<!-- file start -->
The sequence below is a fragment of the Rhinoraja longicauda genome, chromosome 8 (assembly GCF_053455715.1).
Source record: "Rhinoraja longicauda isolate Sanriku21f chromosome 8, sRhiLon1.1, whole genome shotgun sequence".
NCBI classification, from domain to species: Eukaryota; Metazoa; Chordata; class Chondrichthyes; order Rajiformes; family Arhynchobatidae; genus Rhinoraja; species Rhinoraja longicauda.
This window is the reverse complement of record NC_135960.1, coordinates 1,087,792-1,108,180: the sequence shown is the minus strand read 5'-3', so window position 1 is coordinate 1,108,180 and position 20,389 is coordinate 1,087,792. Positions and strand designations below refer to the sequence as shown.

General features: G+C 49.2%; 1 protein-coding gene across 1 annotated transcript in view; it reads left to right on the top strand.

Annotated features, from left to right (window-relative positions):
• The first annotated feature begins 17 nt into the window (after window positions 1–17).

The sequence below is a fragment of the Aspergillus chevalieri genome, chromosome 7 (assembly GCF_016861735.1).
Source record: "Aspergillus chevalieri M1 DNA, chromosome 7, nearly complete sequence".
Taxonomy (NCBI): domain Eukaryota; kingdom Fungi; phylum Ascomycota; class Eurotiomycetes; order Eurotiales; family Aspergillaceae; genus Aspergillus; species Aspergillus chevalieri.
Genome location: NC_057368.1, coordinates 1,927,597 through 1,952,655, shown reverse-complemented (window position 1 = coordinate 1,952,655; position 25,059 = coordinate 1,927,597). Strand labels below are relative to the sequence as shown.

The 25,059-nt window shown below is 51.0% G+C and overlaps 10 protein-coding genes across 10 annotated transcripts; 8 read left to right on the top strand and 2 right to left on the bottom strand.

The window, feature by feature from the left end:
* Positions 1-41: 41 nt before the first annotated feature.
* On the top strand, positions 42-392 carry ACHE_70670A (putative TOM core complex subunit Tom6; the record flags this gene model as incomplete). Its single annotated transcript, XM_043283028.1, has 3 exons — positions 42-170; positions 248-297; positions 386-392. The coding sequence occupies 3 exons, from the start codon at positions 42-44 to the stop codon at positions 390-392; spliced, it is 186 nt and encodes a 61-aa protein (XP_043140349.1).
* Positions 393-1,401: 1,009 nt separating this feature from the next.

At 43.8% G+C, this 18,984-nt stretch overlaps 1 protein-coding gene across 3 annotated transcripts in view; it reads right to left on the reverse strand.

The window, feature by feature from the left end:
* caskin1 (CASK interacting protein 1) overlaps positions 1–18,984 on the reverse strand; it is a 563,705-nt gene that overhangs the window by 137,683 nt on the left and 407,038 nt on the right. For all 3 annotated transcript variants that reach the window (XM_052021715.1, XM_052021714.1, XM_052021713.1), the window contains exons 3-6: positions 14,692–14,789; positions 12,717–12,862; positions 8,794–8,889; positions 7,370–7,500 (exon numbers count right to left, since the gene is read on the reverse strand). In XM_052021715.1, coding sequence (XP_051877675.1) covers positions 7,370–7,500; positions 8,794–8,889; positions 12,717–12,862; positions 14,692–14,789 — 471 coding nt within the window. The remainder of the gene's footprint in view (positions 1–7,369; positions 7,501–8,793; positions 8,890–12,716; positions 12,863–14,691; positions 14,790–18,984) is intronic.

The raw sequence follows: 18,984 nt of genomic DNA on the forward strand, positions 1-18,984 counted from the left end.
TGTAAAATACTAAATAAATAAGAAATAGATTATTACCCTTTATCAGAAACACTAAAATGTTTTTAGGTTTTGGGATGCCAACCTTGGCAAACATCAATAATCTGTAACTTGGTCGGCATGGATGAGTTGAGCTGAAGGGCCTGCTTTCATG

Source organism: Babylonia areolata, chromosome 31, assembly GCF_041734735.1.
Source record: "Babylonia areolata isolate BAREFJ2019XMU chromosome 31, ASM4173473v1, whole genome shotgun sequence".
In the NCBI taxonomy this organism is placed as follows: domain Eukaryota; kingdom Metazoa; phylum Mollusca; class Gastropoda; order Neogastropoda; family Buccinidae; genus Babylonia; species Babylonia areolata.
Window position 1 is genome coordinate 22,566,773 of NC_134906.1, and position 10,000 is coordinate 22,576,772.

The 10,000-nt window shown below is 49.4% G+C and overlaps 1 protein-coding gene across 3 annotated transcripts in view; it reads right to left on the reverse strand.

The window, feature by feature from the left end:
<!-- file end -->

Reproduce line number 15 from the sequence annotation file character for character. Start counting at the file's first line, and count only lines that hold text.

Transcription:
* On the top strand, positions 42-392 carry ACHE_70670A (putative TOM core complex subunit Tom6; the record flags this gene model as incomplete). Its single annotated transcript, XM_043283028.1, has 3 exons — positions 42-170; positions 248-297; positions 386-392. The coding sequence occupies 3 exons, from the start codon at positions 42-44 to the stop codon at positions 390-392; spliced, it is 186 nt and encodes a 61-aa protein (XP_043140349.1).